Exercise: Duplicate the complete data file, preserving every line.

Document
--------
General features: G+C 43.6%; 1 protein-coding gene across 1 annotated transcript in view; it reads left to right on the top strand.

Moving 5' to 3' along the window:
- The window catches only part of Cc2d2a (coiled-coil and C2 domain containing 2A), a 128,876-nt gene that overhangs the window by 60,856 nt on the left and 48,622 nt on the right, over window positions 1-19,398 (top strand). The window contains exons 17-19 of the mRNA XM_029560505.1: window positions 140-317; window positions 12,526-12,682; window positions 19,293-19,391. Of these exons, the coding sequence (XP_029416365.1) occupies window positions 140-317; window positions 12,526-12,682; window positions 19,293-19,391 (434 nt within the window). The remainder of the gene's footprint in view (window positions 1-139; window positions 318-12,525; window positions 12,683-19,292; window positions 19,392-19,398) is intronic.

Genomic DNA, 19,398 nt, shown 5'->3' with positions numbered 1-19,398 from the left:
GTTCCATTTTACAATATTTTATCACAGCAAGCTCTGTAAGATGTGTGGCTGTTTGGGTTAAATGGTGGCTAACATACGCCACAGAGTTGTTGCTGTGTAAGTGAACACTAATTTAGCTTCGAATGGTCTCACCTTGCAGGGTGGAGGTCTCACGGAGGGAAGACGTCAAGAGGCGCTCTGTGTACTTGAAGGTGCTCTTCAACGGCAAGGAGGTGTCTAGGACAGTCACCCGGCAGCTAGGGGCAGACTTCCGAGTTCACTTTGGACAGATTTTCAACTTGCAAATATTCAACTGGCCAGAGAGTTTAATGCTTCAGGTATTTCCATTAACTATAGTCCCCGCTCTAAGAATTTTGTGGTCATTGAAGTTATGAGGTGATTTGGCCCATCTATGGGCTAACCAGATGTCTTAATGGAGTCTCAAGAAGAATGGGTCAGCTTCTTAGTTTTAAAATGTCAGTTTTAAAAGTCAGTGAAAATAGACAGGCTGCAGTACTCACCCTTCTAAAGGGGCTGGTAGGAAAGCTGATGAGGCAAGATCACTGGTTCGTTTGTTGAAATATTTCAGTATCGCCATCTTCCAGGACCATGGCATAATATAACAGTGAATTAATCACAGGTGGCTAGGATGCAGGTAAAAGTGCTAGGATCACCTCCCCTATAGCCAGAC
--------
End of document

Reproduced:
General features: G+C 43.6%; 1 protein-coding gene across 1 annotated transcript in view; it reads left to right on the top strand.

Moving 5' to 3' along the window:
- The window catches only part of Cc2d2a (coiled-coil and C2 domain containing 2A), a 128,876-nt gene that overhangs the window by 60,856 nt on the left and 48,622 nt on the right, over window positions 1-19,398 (top strand). The window contains exons 17-19 of the mRNA XM_029560505.1: window positions 140-317; window positions 12,526-12,682; window positions 19,293-19,391. Of these exons, the coding sequence (XP_029416365.1) occupies window positions 140-317; window positions 12,526-12,682; window positions 19,293-19,391 (434 nt within the window). The remainder of the gene's footprint in view (window positions 1-139; window positions 318-12,525; window positions 12,683-19,292; window positions 19,392-19,398) is intronic.

Genomic DNA, 19,398 nt, shown 5'->3' with positions numbered 1-19,398 from the left:
GTTCCATTTTACAATATTTTATCACAGCAAGCTCTGTAAGATGTGTGGCTGTTTGGGTTAAATGGTGGCTAACATACGCCACAGAGTTGTTGCTGTGTAAGTGAACACTAATTTAGCTTCGAATGGTCTCACCTTGCAGGGTGGAGGTCTCACGGAGGGAAGACGTCAAGAGGCGCTCTGTGTACTTGAAGGTGCTCTTCAACGGCAAGGAGGTGTCTAGGACAGTCACCCGGCAGCTAGGGGCAGACTTCCGAGTTCACTTTGGACAGATTTTCAACTTGCAAATATTCAACTGGCCAGAGAGTTTAATGCTTCAGGTATTTCCATTAACTATAGTCCCCGCTCTAAGAATTTTGTGGTCATTGAAGTTATGAGGTGATTTGGCCCATCTATGGGCTAACCAGATGTCTTAATGGAGTCTCAAGAAGAATGGGTCAGCTTCTTAGTTTTAAAATGTCAGTTTTAAAAGTCAGTGAAAATAGACAGGCTGCAGTACTCACCCTTCTAAAGGGGCTGGTAGGAAAGCTGATGAGGCAAGATCACTGGTTCGTTTGTTGAAATATTTCAGTATCGCCATCTTCCAGGACCATGGCATAATATAACAGTGAATTAATCACAGGTGGCTAGGATGCAGGTAAAAGTGCTAGGATCACCTCCCCTATAGCCAGAC